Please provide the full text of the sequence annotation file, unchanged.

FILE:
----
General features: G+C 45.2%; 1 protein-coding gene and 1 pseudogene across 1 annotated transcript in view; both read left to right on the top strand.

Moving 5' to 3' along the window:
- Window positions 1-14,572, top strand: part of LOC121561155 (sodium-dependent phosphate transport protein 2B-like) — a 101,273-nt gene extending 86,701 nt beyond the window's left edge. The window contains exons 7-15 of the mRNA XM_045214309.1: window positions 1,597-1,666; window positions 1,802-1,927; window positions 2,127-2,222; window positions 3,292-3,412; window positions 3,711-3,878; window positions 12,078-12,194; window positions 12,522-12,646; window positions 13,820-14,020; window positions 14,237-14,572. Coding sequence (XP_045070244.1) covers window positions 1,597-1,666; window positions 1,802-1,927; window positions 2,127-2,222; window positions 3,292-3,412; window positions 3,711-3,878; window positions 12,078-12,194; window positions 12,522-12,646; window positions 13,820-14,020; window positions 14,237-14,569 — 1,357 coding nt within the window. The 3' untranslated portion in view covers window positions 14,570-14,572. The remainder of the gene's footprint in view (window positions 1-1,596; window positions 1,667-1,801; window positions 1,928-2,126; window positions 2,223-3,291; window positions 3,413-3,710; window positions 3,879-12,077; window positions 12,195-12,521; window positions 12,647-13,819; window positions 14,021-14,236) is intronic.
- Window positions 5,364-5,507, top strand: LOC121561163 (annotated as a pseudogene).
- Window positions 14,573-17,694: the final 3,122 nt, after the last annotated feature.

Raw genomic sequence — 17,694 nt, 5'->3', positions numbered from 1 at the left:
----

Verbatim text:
General features: G+C 45.2%; 1 protein-coding gene and 1 pseudogene across 1 annotated transcript in view; both read left to right on the top strand.

Moving 5' to 3' along the window:
- Window positions 1-14,572, top strand: part of LOC121561155 (sodium-dependent phosphate transport protein 2B-like) — a 101,273-nt gene extending 86,701 nt beyond the window's left edge. The window contains exons 7-15 of the mRNA XM_045214309.1: window positions 1,597-1,666; window positions 1,802-1,927; window positions 2,127-2,222; window positions 3,292-3,412; window positions 3,711-3,878; window positions 12,078-12,194; window positions 12,522-12,646; window positions 13,820-14,020; window positions 14,237-14,572. Coding sequence (XP_045070244.1) covers window positions 1,597-1,666; window positions 1,802-1,927; window positions 2,127-2,222; window positions 3,292-3,412; window positions 3,711-3,878; window positions 12,078-12,194; window positions 12,522-12,646; window positions 13,820-14,020; window positions 14,237-14,569 — 1,357 coding nt within the window. The 3' untranslated portion in view covers window positions 14,570-14,572. The remainder of the gene's footprint in view (window positions 1-1,596; window positions 1,667-1,801; window positions 1,928-2,126; window positions 2,223-3,291; window positions 3,413-3,710; window positions 3,879-12,077; window positions 12,195-12,521; window positions 12,647-13,819; window positions 14,021-14,236) is intronic.
- Window positions 5,364-5,507, top strand: LOC121561163 (annotated as a pseudogene).
- Window positions 14,573-17,694: the final 3,122 nt, after the last annotated feature.

Raw genomic sequence — 17,694 nt, 5'->3', positions numbered from 1 at the left: